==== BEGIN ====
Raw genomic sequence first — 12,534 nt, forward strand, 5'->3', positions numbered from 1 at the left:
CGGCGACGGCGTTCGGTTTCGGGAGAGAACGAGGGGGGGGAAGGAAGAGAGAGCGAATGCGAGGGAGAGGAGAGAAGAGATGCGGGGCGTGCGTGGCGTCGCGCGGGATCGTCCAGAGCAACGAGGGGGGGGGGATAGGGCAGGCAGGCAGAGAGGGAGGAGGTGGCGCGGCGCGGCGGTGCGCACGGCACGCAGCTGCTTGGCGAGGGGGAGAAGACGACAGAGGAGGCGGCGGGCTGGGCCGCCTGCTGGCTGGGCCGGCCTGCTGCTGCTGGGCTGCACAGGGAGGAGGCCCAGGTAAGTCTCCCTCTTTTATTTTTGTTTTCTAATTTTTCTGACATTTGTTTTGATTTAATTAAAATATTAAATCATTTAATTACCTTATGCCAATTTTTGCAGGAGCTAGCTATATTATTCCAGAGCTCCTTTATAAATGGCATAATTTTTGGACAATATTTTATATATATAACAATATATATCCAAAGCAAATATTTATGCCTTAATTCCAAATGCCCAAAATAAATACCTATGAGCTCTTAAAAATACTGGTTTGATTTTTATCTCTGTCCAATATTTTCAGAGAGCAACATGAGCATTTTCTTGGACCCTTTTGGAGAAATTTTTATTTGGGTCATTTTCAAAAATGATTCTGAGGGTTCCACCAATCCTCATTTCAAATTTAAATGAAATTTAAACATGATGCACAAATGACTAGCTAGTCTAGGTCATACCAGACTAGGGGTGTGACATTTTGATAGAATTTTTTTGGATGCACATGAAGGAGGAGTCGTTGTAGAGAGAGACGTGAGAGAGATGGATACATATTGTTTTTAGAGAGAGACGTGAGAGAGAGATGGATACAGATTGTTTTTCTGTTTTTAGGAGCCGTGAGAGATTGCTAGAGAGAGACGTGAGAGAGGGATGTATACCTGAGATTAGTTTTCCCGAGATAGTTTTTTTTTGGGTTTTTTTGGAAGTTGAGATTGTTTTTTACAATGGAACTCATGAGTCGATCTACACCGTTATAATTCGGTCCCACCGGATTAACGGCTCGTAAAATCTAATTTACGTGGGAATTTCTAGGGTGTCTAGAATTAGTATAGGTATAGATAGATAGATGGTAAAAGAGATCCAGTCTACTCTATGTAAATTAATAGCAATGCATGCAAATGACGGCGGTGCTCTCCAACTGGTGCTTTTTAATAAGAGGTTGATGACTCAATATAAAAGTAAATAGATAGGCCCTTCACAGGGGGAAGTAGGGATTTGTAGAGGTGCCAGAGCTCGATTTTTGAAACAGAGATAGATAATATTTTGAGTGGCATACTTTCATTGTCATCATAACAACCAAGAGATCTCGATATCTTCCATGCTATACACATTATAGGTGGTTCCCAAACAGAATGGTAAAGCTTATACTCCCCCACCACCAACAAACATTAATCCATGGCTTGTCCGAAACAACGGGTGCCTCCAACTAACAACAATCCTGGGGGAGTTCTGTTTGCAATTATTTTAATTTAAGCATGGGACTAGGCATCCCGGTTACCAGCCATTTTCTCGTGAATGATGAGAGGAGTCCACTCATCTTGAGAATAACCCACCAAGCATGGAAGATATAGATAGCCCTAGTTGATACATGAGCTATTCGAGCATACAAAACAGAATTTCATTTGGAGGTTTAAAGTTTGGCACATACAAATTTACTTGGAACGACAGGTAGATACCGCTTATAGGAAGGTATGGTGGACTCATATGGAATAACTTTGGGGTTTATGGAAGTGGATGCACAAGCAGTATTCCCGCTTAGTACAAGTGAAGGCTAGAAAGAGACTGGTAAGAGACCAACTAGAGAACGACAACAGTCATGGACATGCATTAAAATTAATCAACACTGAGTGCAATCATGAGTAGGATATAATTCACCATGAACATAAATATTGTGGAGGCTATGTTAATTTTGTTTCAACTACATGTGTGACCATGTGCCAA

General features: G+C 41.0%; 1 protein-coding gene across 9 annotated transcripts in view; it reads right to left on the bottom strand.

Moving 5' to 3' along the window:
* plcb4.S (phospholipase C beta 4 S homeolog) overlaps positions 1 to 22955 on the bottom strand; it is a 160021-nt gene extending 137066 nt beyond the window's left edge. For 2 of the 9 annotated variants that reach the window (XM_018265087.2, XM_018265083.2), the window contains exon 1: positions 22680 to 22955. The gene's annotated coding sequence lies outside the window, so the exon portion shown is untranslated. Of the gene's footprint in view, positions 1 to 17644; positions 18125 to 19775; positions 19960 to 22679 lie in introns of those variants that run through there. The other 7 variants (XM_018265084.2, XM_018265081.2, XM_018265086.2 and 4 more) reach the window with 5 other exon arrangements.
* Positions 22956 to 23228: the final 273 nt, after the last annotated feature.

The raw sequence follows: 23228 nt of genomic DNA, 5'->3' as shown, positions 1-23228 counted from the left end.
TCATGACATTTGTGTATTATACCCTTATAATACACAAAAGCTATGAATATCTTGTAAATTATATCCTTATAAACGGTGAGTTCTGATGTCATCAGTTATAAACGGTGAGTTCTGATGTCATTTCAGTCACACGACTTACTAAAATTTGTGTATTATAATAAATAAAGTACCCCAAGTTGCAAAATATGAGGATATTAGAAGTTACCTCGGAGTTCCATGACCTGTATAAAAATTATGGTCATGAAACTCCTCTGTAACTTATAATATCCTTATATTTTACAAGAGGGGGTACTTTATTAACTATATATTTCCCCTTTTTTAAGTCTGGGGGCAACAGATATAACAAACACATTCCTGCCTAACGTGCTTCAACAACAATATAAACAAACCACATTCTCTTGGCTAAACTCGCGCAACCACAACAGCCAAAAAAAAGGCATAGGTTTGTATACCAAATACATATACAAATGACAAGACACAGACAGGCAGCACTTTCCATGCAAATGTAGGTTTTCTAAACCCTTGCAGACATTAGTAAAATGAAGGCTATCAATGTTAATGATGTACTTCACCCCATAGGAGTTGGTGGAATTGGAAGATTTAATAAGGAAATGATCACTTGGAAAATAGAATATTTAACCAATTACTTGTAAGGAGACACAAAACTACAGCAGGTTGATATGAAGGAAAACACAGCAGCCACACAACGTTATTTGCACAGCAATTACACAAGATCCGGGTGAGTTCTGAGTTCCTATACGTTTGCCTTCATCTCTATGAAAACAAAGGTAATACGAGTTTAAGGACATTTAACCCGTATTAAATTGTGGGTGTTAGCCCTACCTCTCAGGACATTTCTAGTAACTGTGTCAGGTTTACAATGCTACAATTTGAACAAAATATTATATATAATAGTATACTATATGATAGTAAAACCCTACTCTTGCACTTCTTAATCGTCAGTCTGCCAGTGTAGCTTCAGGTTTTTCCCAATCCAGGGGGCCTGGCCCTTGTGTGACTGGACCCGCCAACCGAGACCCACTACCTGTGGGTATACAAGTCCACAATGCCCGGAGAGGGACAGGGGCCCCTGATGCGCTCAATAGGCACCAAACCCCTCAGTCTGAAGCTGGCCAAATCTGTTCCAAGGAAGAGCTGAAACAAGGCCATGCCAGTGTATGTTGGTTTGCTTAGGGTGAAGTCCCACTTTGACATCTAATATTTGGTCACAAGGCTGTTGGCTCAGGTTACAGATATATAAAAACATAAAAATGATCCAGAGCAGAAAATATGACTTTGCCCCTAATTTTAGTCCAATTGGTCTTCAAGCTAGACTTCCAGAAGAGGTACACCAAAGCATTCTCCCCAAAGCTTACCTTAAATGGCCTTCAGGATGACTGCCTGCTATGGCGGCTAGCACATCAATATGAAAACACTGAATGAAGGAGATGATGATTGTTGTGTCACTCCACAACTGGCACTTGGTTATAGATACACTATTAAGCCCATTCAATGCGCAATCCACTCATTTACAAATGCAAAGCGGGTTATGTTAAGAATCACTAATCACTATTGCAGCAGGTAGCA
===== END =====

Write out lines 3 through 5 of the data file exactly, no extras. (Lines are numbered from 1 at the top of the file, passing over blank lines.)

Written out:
General features: G+C 41.0%; 1 protein-coding gene across 9 annotated transcripts in view; it reads right to left on the bottom strand.

Moving 5' to 3' along the window:
* plcb4.S (phospholipase C beta 4 S homeolog) overlaps positions 1 to 22955 on the bottom strand; it is a 160021-nt gene extending 137066 nt beyond the window's left edge. For 2 of the 9 annotated variants that reach the window (XM_018265087.2, XM_018265083.2), the window contains exon 1: positions 22680 to 22955. The gene's annotated coding sequence lies outside the window, so the exon portion shown is untranslated. Of the gene's footprint in view, positions 1 to 17644; positions 18125 to 19775; positions 19960 to 22679 lie in introns of those variants that run through there. The other 7 variants (XM_018265084.2, XM_018265081.2, XM_018265086.2 and 4 more) reach the window with 5 other exon arrangements.